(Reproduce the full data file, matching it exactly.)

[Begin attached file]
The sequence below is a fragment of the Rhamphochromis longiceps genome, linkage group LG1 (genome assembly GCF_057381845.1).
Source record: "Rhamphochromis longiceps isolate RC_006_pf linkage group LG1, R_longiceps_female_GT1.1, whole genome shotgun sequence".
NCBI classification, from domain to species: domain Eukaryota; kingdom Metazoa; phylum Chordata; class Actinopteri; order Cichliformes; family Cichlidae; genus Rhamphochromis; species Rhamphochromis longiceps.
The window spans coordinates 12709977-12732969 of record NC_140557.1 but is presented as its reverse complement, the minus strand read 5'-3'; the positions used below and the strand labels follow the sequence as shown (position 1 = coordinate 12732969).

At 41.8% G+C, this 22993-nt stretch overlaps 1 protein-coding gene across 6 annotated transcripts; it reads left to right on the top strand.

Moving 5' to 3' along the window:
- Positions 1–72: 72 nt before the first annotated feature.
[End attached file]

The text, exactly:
The sequence below is a fragment of the Rhamphochromis longiceps genome, linkage group LG1 (genome assembly GCF_057381845.1).
Source record: "Rhamphochromis longiceps isolate RC_006_pf linkage group LG1, R_longiceps_female_GT1.1, whole genome shotgun sequence".
NCBI classification, from domain to species: domain Eukaryota; kingdom Metazoa; phylum Chordata; class Actinopteri; order Cichliformes; family Cichlidae; genus Rhamphochromis; species Rhamphochromis longiceps.
The window spans coordinates 12709977-12732969 of record NC_140557.1 but is presented as its reverse complement, the minus strand read 5'-3'; the positions used below and the strand labels follow the sequence as shown (position 1 = coordinate 12732969).

At 41.8% G+C, this 22993-nt stretch overlaps 1 protein-coding gene across 6 annotated transcripts; it reads left to right on the top strand.

Moving 5' to 3' along the window:
- Positions 1–72: 72 nt before the first annotated feature.